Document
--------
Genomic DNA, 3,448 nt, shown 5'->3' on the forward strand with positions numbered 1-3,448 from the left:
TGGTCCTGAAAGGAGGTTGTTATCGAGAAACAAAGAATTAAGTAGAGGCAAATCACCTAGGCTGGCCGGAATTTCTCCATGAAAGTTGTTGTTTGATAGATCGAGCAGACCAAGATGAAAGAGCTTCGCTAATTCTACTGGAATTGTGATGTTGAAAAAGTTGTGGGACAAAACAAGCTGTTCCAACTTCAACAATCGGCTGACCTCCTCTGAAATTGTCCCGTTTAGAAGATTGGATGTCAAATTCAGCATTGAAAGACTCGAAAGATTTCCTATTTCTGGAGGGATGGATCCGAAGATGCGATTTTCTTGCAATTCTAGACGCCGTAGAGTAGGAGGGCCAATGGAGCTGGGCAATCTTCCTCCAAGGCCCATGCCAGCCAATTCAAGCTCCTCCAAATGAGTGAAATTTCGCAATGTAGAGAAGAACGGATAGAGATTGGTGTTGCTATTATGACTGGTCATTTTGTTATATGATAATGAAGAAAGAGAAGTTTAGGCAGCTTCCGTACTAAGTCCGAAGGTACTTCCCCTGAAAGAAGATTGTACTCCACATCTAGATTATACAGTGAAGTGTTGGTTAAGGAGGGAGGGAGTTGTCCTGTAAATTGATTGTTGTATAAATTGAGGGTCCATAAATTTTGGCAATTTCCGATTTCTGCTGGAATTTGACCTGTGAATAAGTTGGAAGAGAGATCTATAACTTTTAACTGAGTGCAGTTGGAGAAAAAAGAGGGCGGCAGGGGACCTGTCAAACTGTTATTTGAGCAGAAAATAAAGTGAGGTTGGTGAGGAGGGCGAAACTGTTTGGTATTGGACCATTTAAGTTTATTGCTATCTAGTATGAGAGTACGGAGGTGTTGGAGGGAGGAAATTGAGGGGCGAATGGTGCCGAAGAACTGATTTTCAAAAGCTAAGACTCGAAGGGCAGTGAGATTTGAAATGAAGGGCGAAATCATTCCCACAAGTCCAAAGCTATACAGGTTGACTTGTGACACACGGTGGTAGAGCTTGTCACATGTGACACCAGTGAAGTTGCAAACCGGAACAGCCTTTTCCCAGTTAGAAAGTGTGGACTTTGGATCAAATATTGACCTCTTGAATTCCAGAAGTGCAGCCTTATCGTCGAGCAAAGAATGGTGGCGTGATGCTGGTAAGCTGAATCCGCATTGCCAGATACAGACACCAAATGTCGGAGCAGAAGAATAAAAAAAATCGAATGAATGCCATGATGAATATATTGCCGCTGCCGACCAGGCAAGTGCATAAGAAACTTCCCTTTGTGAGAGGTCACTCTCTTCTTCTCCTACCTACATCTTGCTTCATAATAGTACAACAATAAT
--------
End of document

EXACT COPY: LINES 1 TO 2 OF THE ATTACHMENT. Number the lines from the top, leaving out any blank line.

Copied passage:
Genomic DNA, 3,448 nt, shown 5'->3' on the forward strand with positions numbered 1-3,448 from the left:
TGGTCCTGAAAGGAGGTTGTTATCGAGAAACAAAGAATTAAGTAGAGGCAAATCACCTAGGCTGGCCGGAATTTCTCCATGAAAGTTGTTGTTTGATAGATCGAGCAGACCAAGATGAAAGAGCTTCGCTAATTCTACTGGAATTGTGATGTTGAAAAAGTTGTGGGACAAAACAAGCTGTTCCAACTTCAACAATCGGCTGACCTCCTCTGAAATTGTCCCGTTTAGAAGATTGGATGTCAAATTCAGCATTGAAAGACTCGAAAGATTTCCTATTTCTGGAGGGATGGATCCGAAGATGCGATTTTCTTGCAATTCTAGACGCCGTAGAGTAGGAGGGCCAATGGAGCTGGGCAATCTTCCTCCAAGGCCCATGCCAGCCAATTCAAGCTCCTCCAAATGAGTGAAATTTCGCAATGTAGAGAAGAACGGATAGAGATTGGTGTTGCTATTATGACTGGTCATTTTGTTATATGATAATGAAGAAAGAGAAGTTTAGGCAGCTTCCGTACTAAGTCCGAAGGTACTTCCCCTGAAAGAAGATTGTACTCCACATCTAGATTATACAGTGAAGTGTTGGTTAAGGAGGGAGGGAGTTGTCCTGTAAATTGATTGTTGTATAAATTGAGGGTCCATAAATTTTGGCAATTTCCGATTTCTGCTGGAATTTGACCTGTGAATAAGTTGGAAGAGAGATCTATAACTTTTAACTGAGTGCAGTTGGAGAAAAAAGAGGGCGGCAGGGGACCTGTCAAACTGTTATTTGAGCAGAAAATAAAGTGAGGTTGGTGAGGAGGGCGAAACTGTTTGGTATTGGACCATTTAAGTTTATTGCTATCTAGTATGAGAGTACGGAGGTGTTGGAGGGAGGAAATTGAGGGGCGAATGGTGCCGAAGAACTGATTTTCAAAAGCTAAGACTCGAAGGGCAGTGAGATTTGAAATGAAGGGCGAAATCATTCCCACAAGTCCAAAGCTATACAGGTTGACTTGTGACACACGGTGGTAGAGCTTGTCACATGTGACACCAGTGAAGTTGCAAACCGGAACAGCCTTTTCCCAGTTAGAAAGTGTGGACTTTGGATCAAATATTGACCTCTTGAATTCCAGAAGTGCAGCCTTATCGTCGAGCAAAGAATGGTGGCGTGATGCTGGTAAGCTGAATCCGCATTGCCAGATACAGACACCAAATGTCGGAGCAGAAGAATAAAAAAAATCGAATGAATGCCATGATGAATATATTGCCGCTGCCGACCAGGCAAGTGCATAAGAAACTTCCCTTTGTGAGAGGTCACTCTCTTCTTCTCCTACCTACATCTTGCTTCATAATAGTACAACAATAAT